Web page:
One way to help her would be to have a progress folder. I have one for every substantial task I need to do, in order to remind me to stay focused. Otherwise I forget that all the mundane tasks are actually leading somewhere important!

      Get her to write her ultimate goals, and list all the things she needs to do in order to reach them. If some tasks are more complicated, and need to have lists within lists, do that too. Make a mindmap using a free tool, such as FreeMind software, and have a shortcut to it on her desktop. Or just print out Word documents and put them in a physical folder. But review it every day if possible. It is the only way she will stay on track.

      And go through the process with her, so she feels important and a sense of accomplishment. One thing ASD and insecure kids need is positive attention. So it is also important to list all the things she has done WELL so far. Try to encourage her and compliment her when she behaves well. Also tell her the good things that are likely to happen as a result of her good behavior.

      Also, are her talents being utilized? If there is a particular job she is good at, then she will enjoy it and do it well. It is much easier to give people jobs they excel at, than try to mold them into something they are not.

      Then look at the possibilities that are likely if she has a derailment! She will lose the job and have to start again from square one. Then all the things she listed as her achievements seem like an even bigger loss. So she’ll likely try harder to avoid losing all that hard work.

      But if she only hears reprimands and negative feedback, no matter how true they are, she will fight even harder. If the boss is encouraging too and gives her positive feedback every time she behaves, that will also be a big help.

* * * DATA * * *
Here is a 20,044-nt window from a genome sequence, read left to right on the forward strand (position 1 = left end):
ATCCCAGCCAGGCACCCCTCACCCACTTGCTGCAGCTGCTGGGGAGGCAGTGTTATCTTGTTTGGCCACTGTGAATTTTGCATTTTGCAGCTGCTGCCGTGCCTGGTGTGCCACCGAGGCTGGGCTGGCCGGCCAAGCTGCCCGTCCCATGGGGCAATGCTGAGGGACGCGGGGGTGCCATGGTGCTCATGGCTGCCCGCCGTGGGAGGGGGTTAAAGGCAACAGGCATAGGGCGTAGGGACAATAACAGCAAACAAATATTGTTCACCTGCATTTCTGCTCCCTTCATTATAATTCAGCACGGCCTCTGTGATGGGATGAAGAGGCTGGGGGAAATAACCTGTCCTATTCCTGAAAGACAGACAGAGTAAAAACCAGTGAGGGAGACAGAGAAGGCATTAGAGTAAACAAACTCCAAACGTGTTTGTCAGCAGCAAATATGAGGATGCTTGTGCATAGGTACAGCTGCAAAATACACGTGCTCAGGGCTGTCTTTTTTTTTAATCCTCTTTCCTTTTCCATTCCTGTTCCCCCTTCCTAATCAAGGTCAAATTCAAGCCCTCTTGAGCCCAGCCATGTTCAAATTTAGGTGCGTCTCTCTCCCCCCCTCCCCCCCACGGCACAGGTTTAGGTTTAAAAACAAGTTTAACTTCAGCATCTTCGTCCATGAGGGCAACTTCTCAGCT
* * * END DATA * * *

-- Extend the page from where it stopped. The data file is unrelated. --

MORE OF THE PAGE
I do feel for you both though. It is not easy. I have been on both sides of the battle. Hope this is helpful. If you are able to tell me what type of work it is, I might be able to offer more tips.

      Good luck!

  2. brandon says:

    I gotta admit, a lot of this stuff I could relate (I have autism and disregard for authority is probably one of my more sensitive subjects)

    example: being told to do something that was more than reasonable (like getting a drink of water because I am parched)

    recently: I’ve found that finding “love” (romantic relationships) with this condition and emotional unawareness is like: sticking my hand into a blender that is set to: puree

    I find myself very frustrated one week, very depressed the next, very “disconnected” the week after that and my current partner is often unavailable for even just “hanging out”

    I’m not asking for relationship advice, but I don’t fully understand what is wrong when I feel so intensely one way or the other or forbid the idea of her ACTUALLY being there! (I only get to hang out maybe once a week if lucky)

    I acknowledge: maybe I’m not truly in a relationship and just misconstrue the situation (if that was the case then I wish the message would come through, so I can move on)

Leave a Reply

Your email address will not be published. Required fields are marked *